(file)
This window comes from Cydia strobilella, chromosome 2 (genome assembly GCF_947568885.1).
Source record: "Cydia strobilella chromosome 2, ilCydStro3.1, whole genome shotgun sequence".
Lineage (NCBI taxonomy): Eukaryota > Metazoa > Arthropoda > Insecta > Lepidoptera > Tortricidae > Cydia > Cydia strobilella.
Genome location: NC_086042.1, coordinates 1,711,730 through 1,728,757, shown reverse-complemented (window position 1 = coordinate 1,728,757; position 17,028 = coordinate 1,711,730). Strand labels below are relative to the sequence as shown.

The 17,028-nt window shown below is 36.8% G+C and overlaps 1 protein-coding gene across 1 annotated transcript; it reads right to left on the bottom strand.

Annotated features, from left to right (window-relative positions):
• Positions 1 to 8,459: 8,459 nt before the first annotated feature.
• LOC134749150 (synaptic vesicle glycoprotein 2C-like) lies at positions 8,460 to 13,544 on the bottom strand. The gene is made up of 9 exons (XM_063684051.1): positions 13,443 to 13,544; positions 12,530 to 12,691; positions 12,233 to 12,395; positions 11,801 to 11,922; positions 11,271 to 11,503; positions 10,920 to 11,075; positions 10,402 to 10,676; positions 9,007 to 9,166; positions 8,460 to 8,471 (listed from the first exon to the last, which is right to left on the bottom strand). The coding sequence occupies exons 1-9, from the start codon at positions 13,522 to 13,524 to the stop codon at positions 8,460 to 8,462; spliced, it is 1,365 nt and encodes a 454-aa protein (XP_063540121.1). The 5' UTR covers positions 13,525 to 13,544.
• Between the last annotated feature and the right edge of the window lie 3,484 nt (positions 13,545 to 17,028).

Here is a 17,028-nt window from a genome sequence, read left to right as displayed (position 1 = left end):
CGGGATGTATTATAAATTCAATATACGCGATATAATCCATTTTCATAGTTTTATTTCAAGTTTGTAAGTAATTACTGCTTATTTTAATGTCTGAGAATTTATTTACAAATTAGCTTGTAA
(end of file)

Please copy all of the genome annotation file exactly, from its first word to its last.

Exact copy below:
This window comes from Cydia strobilella, chromosome 2 (genome assembly GCF_947568885.1).
Source record: "Cydia strobilella chromosome 2, ilCydStro3.1, whole genome shotgun sequence".
Lineage (NCBI taxonomy): Eukaryota > Metazoa > Arthropoda > Insecta > Lepidoptera > Tortricidae > Cydia > Cydia strobilella.
Genome location: NC_086042.1, coordinates 1,711,730 through 1,728,757, shown reverse-complemented (window position 1 = coordinate 1,728,757; position 17,028 = coordinate 1,711,730). Strand labels below are relative to the sequence as shown.

The 17,028-nt window shown below is 36.8% G+C and overlaps 1 protein-coding gene across 1 annotated transcript; it reads right to left on the bottom strand.

Annotated features, from left to right (window-relative positions):
• Positions 1 to 8,459: 8,459 nt before the first annotated feature.
• LOC134749150 (synaptic vesicle glycoprotein 2C-like) lies at positions 8,460 to 13,544 on the bottom strand. The gene is made up of 9 exons (XM_063684051.1): positions 13,443 to 13,544; positions 12,530 to 12,691; positions 12,233 to 12,395; positions 11,801 to 11,922; positions 11,271 to 11,503; positions 10,920 to 11,075; positions 10,402 to 10,676; positions 9,007 to 9,166; positions 8,460 to 8,471 (listed from the first exon to the last, which is right to left on the bottom strand). The coding sequence occupies exons 1-9, from the start codon at positions 13,522 to 13,524 to the stop codon at positions 8,460 to 8,462; spliced, it is 1,365 nt and encodes a 454-aa protein (XP_063540121.1). The 5' UTR covers positions 13,525 to 13,544.
• Between the last annotated feature and the right edge of the window lie 3,484 nt (positions 13,545 to 17,028).

Here is a 17,028-nt window from a genome sequence, read left to right as displayed (position 1 = left end):
CGGGATGTATTATAAATTCAATATACGCGATATAATCCATTTTCATAGTTTTATTTCAAGTTTGTAAGTAATTACTGCTTATTTTAATGTCTGAGAATTTATTTACAAATTAGCTTGTAA